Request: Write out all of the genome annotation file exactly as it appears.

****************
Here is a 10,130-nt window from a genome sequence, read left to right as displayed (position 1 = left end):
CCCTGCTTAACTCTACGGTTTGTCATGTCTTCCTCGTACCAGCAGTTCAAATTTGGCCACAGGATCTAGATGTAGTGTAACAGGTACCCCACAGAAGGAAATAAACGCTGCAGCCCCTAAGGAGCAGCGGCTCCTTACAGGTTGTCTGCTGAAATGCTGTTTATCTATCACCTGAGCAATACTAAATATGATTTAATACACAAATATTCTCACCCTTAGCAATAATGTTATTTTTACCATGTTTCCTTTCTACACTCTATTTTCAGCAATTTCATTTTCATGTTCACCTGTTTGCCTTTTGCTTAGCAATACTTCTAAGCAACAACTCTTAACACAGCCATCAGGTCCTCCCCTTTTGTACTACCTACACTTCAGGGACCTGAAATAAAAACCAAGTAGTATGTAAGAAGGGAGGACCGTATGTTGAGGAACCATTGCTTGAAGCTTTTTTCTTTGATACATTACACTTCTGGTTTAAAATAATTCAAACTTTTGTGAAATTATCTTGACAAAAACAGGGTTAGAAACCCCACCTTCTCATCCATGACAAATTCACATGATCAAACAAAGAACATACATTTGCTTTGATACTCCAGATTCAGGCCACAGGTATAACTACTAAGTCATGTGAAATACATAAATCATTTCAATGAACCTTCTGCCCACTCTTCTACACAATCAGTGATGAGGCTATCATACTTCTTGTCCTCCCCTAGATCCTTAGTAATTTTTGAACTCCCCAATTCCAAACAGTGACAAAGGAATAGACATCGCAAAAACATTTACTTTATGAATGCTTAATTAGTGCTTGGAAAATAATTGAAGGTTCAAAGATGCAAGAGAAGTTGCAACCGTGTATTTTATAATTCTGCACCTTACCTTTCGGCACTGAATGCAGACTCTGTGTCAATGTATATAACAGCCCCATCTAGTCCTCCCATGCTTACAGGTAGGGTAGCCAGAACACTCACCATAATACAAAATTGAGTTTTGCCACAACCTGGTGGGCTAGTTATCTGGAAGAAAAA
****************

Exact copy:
Here is a 10,130-nt window from a genome sequence, read left to right as displayed (position 1 = left end):
CCCTGCTTAACTCTACGGTTTGTCATGTCTTCCTCGTACCAGCAGTTCAAATTTGGCCACAGGATCTAGATGTAGTGTAACAGGTACCCCACAGAAGGAAATAAACGCTGCAGCCCCTAAGGAGCAGCGGCTCCTTACAGGTTGTCTGCTGAAATGCTGTTTATCTATCACCTGAGCAATACTAAATATGATTTAATACACAAATATTCTCACCCTTAGCAATAATGTTATTTTTACCATGTTTCCTTTCTACACTCTATTTTCAGCAATTTCATTTTCATGTTCACCTGTTTGCCTTTTGCTTAGCAATACTTCTAAGCAACAACTCTTAACACAGCCATCAGGTCCTCCCCTTTTGTACTACCTACACTTCAGGGACCTGAAATAAAAACCAAGTAGTATGTAAGAAGGGAGGACCGTATGTTGAGGAACCATTGCTTGAAGCTTTTTTCTTTGATACATTACACTTCTGGTTTAAAATAATTCAAACTTTTGTGAAATTATCTTGACAAAAACAGGGTTAGAAACCCCACCTTCTCATCCATGACAAATTCACATGATCAAACAAAGAACATACATTTGCTTTGATACTCCAGATTCAGGCCACAGGTATAACTACTAAGTCATGTGAAATACATAAATCATTTCAATGAACCTTCTGCCCACTCTTCTACACAATCAGTGATGAGGCTATCATACTTCTTGTCCTCCCCTAGATCCTTAGTAATTTTTGAACTCCCCAATTCCAAACAGTGACAAAGGAATAGACATCGCAAAAACATTTACTTTATGAATGCTTAATTAGTGCTTGGAAAATAATTGAAGGTTCAAAGATGCAAGAGAAGTTGCAACCGTGTATTTTATAATTCTGCACCTTACCTTTCGGCACTGAATGCAGACTCTGTGTCAATGTATATAACAGCCCCATCTAGTCCTCCCATGCTTACAGGTAGGGTAGCCAGAACACTCACCATAATACAAAATTGAGTTTTGCCACAACCTGGTGGGCTAGTTATCTGGAAGAAAAA